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No. 9 (369) October 2022


On 17-18 October 2022, UNECE in cooperation with partners organized the Global Workshop on Water, Agriculture and Climate Change in a mixed format.

Welcoming remarks were delivered by Olga Algayerova, UN Under-Secretary-General and Executive Secretary of UNECE, Mikko Ollikainen, Head of the Adaptation Fund Board Secretariat, and Li Lifeng, Director of the Land and Water Division, FAO.

Mark Smith, General Director of the International Water Management Institute (IWMI), gave a keynote address. He noted the impact of climate change on rainfed agriculture, the importance of improving performance of irrigation systems and transforming irrigation (new technologies, innovative financing chains, possible relocation of irrigation from high-risk areas, etc.).

Session 1 "Floods and Droughts Impact on Agriculture" was devoted to the review of the current trends in changing climate , its impact on the water cycle and the subsequent effects for agriculture.

Katrin Ehlert, Scientific Officer of the World Meteorological Organization (WMO) spoke about “The Integrated Drought Management Program (IDMP)”. According to the WMO's latest estimates, the incidence of drought has increased by 29% over the past 20 years. The agricultural sector accounts for 82% of the damage caused by drought. At the same time, drought forecasting and warning systems are lacking or inadequate in 54% of WMO Members. There are also difficulties in determining the onset and end of drought due to the lack of clear definition of drought. The Integrated Drought Management Program coordinated by WMO calls for a shift from reactive approaches to proactive strategies for drought prevention and prediction. FAO has started work in Uzbekistan to support drought policy-making processes.

Gregor Gregoric, the Slovenian Environment Agency officer spoke on cooperation on drought management at the regional level using the example of the Drought Management Center for Southeastern Europe, which was established in Slovenia. The Center is engaged in information and analytical work, develops bulletins and online tools. In particular, the online tool for drought risk in the Danube basin, methodologies for assessing impacts and risks of droughts, and the Danube Drought Management Strategy were developed.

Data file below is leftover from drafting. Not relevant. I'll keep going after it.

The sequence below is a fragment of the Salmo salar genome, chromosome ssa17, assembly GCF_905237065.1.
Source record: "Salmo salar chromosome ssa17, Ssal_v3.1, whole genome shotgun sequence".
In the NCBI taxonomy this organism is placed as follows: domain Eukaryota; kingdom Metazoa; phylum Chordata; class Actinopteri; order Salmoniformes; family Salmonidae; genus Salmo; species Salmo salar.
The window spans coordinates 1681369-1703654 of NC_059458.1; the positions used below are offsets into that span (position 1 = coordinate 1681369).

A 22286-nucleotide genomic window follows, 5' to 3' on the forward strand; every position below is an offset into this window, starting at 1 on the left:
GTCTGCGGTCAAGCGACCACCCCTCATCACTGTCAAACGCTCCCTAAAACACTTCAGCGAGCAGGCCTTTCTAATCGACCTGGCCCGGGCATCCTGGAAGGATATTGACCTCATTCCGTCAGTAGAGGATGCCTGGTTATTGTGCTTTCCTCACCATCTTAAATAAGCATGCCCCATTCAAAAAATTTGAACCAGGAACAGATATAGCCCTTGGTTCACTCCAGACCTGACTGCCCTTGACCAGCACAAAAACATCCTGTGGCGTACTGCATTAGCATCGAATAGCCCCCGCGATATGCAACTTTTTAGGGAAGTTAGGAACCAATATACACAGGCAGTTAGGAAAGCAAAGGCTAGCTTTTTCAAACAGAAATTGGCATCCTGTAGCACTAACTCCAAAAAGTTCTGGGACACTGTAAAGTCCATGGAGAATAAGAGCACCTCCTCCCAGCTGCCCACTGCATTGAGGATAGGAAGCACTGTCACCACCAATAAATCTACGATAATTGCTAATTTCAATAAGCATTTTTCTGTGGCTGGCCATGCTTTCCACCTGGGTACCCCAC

Shavkat Batyrov, Head of Department for International Relations and Transboundary Water Issues, Ministry of Water Management of Uzbekistan spoke on measures implemented in Uzbekistan for adaptation and resilience to climate change. The priority areas of action under the relevant national Concept and Strategy include transboundary water management, automation of structures in cooperation with Tajikistan and Turkmenistan, and investment projects together with WB and ADB.

Aminu Magaji Bala from the Lake Chad Basin Commission made a presentation on “Climate change trends in the Lake Chad basin, its impacts on the water cycle and the subsequent consequences on agriculture”.

During Session 2 "Water management and agricultural production under climate change: towards resilient systems" adaptation measures and strategies for mitigation of climate change and related extreme weather events in agriculture, while maintaining water quality and quantity for the population, economic sectors and the environment, were presented.

Rosa Morales from the Institute of Peruvian Studies and a member of the Adaptation Committee of the UN Framework Convention on Climate Change presented priorities, needs and innovations in adaptation technologies for water and agriculture. In particular, she focused on the approaches and methods used by indigenous peoples and other user-driven initiatives. In addition to the well-known concepts of software and hardware, she underlined the importance of orgware, implying the capacity building of institutions involved in adaptation.